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1.
BMJ Mil Health ; 167(4): 280-286, 2021 Aug.
Article in English | MEDLINE | ID: covidwho-1052317

ABSTRACT

For most individuals residing in Northwestern Europe, maintaining replete vitamin D status throughout the year is unlikely without vitamin D supplementation and deficiency remains common. Military studies have investigated the association with vitamin D status, and subsequent supplementation, with the risk of stress fractures particularly during recruit training. The expression of nuclear vitamin D receptors and vitamin D metabolic enzymes in immune cells additionally provides a rationale for the potential role of vitamin D in maintaining immune homeostasis. One particular area of interest has been in the prevention of acute respiratory tract infections (ARTIs). The aims of this review were to consider the evidence of vitamin D supplementation in military populations in the prevention of ARTIs, including SARS-CoV-2 infection and consequent COVID-19 illness. The occupational/organisational importance of reducing transmission of SARS-CoV-2, especially where infected young adults may be asymptomatic, presymptomatic or paucisymptomatic, is also discussed.


Subject(s)
COVID-19/prevention & control , Military Personnel , Vitamin D/therapeutic use , Vitamins/therapeutic use , Humans , Respiratory Tract Infections/prevention & control , Vitamin D Deficiency/complications , Vitamin D Deficiency/drug therapy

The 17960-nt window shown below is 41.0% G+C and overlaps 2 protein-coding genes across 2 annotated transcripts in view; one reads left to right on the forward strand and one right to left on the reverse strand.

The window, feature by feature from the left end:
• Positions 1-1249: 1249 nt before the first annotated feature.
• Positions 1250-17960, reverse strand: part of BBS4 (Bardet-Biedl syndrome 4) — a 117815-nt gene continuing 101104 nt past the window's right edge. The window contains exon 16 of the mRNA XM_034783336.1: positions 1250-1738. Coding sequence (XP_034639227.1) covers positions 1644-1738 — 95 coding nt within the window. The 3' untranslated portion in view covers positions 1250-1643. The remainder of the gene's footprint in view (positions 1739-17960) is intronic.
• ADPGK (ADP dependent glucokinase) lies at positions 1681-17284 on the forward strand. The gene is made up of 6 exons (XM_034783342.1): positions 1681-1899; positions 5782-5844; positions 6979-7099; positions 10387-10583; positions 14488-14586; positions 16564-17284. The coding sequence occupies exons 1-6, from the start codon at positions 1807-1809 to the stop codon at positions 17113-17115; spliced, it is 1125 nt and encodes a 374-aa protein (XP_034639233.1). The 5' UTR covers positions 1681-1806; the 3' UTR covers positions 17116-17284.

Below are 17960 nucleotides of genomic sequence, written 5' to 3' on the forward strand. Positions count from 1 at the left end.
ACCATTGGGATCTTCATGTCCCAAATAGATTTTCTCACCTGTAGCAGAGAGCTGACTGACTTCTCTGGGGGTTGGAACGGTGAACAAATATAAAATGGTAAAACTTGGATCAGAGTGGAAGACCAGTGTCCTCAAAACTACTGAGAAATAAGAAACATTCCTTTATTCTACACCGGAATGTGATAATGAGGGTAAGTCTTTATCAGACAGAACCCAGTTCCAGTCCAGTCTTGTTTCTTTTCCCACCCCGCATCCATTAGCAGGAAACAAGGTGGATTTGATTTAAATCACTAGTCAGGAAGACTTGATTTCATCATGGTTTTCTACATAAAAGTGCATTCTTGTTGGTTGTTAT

2.
J Therm Biol ; 93: 102705, 2020 Oct.
Article in English | MEDLINE | ID: covidwho-739933

ABSTRACT

Heat adaption through acclimatisation or acclimation improves cardiovascular stability by maintaining cardiac output due to compensatory increases in stroke volume. The main aim of this study was to assess whether 2D transthoracic echocardiography (TTE) could be used to confirm differences in resting echocardiographic parameters, before and after active heat acclimation (HA). Thirteen male endurance trained cyclists underwent a resting blinded TTE before and after randomisation to either 5 consecutive daily exertional heat exposures of controlled hyperthermia at 32°C with 70% relative humidity (RH) (HOT) or 5-days of exercise in temperate (21°C with 36% RH) environmental conditions (TEMP). Measures of HA included heart rate, gastrointestinal temperature, skin temperature, sweat loss, total non-urinary fluid loss (TNUFL), plasma volume and participant's ratings of perceived exertion (RPE). Following HA, the HOT group demonstrated increased sweat loss (p = 0.01) and TNUFL (p = 0.01) in comparison to the TEMP group with a significantly decreased RPE (p = 0.01). On TTE, post exposure, there was a significant comparative increase in the HOT group in left ventricular end diastolic volume (p = 0.029), SV (p = 0.009), left atrial volume (p = 0.005), inferior vena cava diameter (p = 0.041), and a significant difference in mean peak diastolic mitral annular velocity (e') (p = 0.044). Cardiovascular adaptations to HA appear to be predominantly mediated by improvements in increased preload and ventricular compliance. TTE is a useful tool to demonstrate and quantify cardiac HA.


Subject(s)
Exercise , Heart/physiology , Sweating , Thermotolerance , Adult , Echocardiography , Heart/diagnostic imaging , Heart Rate , Humans , Male , Plasma Volume , Random Allocation , Vasodilation
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